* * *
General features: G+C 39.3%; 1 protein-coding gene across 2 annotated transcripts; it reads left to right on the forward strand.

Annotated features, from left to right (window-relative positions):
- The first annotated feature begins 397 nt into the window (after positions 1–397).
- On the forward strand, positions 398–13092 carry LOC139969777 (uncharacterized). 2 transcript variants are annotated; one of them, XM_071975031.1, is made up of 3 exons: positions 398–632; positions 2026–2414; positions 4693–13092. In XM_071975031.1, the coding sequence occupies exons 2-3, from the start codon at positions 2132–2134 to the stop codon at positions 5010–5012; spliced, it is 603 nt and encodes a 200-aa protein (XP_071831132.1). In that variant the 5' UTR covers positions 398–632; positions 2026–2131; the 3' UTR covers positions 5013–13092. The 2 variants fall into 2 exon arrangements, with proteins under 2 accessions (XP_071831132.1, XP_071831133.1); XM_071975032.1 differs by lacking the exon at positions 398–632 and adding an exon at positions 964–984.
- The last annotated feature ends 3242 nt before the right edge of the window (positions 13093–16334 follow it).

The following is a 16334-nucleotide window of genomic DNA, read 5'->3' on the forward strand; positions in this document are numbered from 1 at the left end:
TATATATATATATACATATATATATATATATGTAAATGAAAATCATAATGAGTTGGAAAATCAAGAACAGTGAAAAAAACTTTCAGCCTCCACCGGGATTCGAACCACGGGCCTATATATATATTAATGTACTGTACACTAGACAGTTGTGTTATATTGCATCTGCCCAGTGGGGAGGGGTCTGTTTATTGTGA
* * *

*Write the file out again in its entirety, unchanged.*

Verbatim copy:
General features: G+C 39.3%; 1 protein-coding gene across 2 annotated transcripts; it reads left to right on the forward strand.

Annotated features, from left to right (window-relative positions):
- The first annotated feature begins 397 nt into the window (after positions 1–397).
- On the forward strand, positions 398–13092 carry LOC139969777 (uncharacterized). 2 transcript variants are annotated; one of them, XM_071975031.1, is made up of 3 exons: positions 398–632; positions 2026–2414; positions 4693–13092. In XM_071975031.1, the coding sequence occupies exons 2-3, from the start codon at positions 2132–2134 to the stop codon at positions 5010–5012; spliced, it is 603 nt and encodes a 200-aa protein (XP_071831132.1). In that variant the 5' UTR covers positions 398–632; positions 2026–2131; the 3' UTR covers positions 5013–13092. The 2 variants fall into 2 exon arrangements, with proteins under 2 accessions (XP_071831132.1, XP_071831133.1); XM_071975032.1 differs by lacking the exon at positions 398–632 and adding an exon at positions 964–984.
- The last annotated feature ends 3242 nt before the right edge of the window (positions 13093–16334 follow it).

The following is a 16334-nucleotide window of genomic DNA, read 5'->3' on the forward strand; positions in this document are numbered from 1 at the left end:
TATATATATATATACATATATATATATATATGTAAATGAAAATCATAATGAGTTGGAAAATCAAGAACAGTGAAAAAAACTTTCAGCCTCCACCGGGATTCGAACCACGGGCCTATATATATATTAATGTACTGTACACTAGACAGTTGTGTTATATTGCATCTGCCCAGTGGGGAGGGGTCTGTTTATTGTGA